Fixed signal: A signal of fixed location indicating a condition affecting the movement of a train or engine. (This definition includes such signals as switch, train order, block, and interlocking types, as well as stop signs, slow signs, yard limit signs, and other permanently installed indications.)

Grade signal: A permissive signal used along a steep climb and identified by both a number plate and a plate with the letter “G.” The governing rule is usually that a full-tonnage train climbing the grade may pass a grade signal indicating stop without stopping. Grade signals are used to keep heavy trains moving under conditions where the stopping distance is greatly reduced by the hill and restarting would be difficult.

Home signal: A fixed signal at the entrance of a route or block to govern trains or engines entering and using that route or block.

Interlocking: An arrangement of signals and turnouts with their controls so interconnected as to prevent conflicting movements through any combination of tracks such as junctions, crossings, and crossovers. May be operated manually or automatically, and also by remote control.

Interlocking signals: The fixed signals of an interlocking.

Interoperable Electronic Train Management System (I-ETMS): The branded train control system from Wabtec that most Class I railroads will install in the U.S. to meet positive train control requirements. This system relies on global positioning satellites to locate trains.

Manual block system: A block or series of consecutive blocks governed by block signals operated manually, upon information transmitted by telegraph, telephone, or other means of communication.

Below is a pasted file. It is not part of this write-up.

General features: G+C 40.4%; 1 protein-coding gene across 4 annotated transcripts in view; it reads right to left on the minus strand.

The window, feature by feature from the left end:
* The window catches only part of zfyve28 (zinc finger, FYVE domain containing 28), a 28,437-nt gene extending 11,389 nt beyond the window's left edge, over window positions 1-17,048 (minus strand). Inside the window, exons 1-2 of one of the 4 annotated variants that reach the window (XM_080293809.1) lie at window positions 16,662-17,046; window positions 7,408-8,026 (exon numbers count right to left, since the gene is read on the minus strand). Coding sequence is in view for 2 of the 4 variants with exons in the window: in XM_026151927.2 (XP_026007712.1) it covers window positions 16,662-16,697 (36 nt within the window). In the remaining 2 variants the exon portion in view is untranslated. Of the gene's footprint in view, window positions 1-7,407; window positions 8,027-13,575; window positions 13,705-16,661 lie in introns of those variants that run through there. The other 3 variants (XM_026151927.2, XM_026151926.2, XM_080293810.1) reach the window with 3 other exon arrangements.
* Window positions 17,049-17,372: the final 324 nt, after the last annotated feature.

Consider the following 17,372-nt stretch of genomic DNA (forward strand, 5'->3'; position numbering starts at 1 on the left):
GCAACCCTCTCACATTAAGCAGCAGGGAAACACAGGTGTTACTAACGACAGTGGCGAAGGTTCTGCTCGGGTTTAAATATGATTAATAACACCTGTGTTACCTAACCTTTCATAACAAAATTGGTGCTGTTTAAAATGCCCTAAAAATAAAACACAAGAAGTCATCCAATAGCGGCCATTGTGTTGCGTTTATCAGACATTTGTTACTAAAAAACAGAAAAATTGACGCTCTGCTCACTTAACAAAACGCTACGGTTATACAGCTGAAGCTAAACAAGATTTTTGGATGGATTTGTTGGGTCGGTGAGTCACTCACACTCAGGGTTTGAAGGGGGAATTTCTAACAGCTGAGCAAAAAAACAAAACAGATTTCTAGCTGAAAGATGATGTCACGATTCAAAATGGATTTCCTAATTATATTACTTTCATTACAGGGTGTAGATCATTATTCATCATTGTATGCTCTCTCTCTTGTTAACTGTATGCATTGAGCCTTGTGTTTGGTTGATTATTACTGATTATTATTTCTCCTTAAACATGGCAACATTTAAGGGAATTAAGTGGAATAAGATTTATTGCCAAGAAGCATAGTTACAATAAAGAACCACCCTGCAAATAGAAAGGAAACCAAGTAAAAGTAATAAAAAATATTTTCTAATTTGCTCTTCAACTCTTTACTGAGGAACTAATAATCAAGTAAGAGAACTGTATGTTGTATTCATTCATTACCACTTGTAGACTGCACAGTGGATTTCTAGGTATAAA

Medium speed: A speed not exceeding 30 mph.

Permissive signal: A signal whose “stop” indication means “stop and proceed at restricted speed.” Usually identified by a number plate, some permissive signals also have a plate with the letter “P,” indicating that a train may pass the signal indicating stop without stopping but at restricted speed.

Positive train control (PTC): Any combination of electronic and mechanical technologies that will affect a train’s movement, including stopping a train, without input from the onboard train crew. In the U.S., PTC technologies must do four things: prevent train-to-train crashes, enforce speed limits, protect track workers, and keep trains from running through a misaligned switch.

Restricted speed: A speed allowing a train or engine to stop short of a train, obstruction, or anything that may require the speed of a train or engine to be reduced (usually no faster than 15 mph).

Signal aspect: The appearance of a fixed signal conveying an indication as viewed from the direction of an approaching train, or the appearance of a cab signal conveying an indication as viewed by an observer in the cab.

Signal indication: The information conveyed by a signal aspect. (A yellow light displayed on a signal would be its aspect; “approach” would be its indication.)

Track circuit: An insulated section of track with (in simplest form) a battery connected to the rails at one end and a relay connected at the other. The relay is normally held closed by the current flowing through the rails. When the rails are “shunted,” connected together, by the wheels of a car or locomotive, the relay opens to indicate that the track section is occupied.